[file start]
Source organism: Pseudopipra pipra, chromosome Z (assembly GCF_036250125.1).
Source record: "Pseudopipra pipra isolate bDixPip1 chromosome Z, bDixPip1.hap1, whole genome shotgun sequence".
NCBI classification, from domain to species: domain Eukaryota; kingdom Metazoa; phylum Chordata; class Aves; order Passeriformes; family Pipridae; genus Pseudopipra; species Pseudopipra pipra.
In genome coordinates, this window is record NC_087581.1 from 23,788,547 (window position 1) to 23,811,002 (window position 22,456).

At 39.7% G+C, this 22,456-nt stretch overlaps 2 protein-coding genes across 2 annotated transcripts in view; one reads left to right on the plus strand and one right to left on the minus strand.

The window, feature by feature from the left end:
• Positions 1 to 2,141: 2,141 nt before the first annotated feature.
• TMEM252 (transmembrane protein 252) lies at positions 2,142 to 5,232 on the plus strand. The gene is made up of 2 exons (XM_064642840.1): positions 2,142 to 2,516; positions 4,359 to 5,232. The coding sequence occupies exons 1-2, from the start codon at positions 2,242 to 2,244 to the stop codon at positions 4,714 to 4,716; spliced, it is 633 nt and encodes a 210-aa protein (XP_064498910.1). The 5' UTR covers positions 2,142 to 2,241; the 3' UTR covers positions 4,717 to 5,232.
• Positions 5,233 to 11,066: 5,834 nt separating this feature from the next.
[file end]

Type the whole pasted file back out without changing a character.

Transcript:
Source organism: Pseudopipra pipra, chromosome Z (assembly GCF_036250125.1).
Source record: "Pseudopipra pipra isolate bDixPip1 chromosome Z, bDixPip1.hap1, whole genome shotgun sequence".
NCBI classification, from domain to species: domain Eukaryota; kingdom Metazoa; phylum Chordata; class Aves; order Passeriformes; family Pipridae; genus Pseudopipra; species Pseudopipra pipra.
In genome coordinates, this window is record NC_087581.1 from 23,788,547 (window position 1) to 23,811,002 (window position 22,456).

At 39.7% G+C, this 22,456-nt stretch overlaps 2 protein-coding genes across 2 annotated transcripts in view; one reads left to right on the plus strand and one right to left on the minus strand.

The window, feature by feature from the left end:
• Positions 1 to 2,141: 2,141 nt before the first annotated feature.
• TMEM252 (transmembrane protein 252) lies at positions 2,142 to 5,232 on the plus strand. The gene is made up of 2 exons (XM_064642840.1): positions 2,142 to 2,516; positions 4,359 to 5,232. The coding sequence occupies exons 1-2, from the start codon at positions 2,242 to 2,244 to the stop codon at positions 4,714 to 4,716; spliced, it is 633 nt and encodes a 210-aa protein (XP_064498910.1). The 5' UTR covers positions 2,142 to 2,241; the 3' UTR covers positions 4,717 to 5,232.
• Positions 5,233 to 11,066: 5,834 nt separating this feature from the next.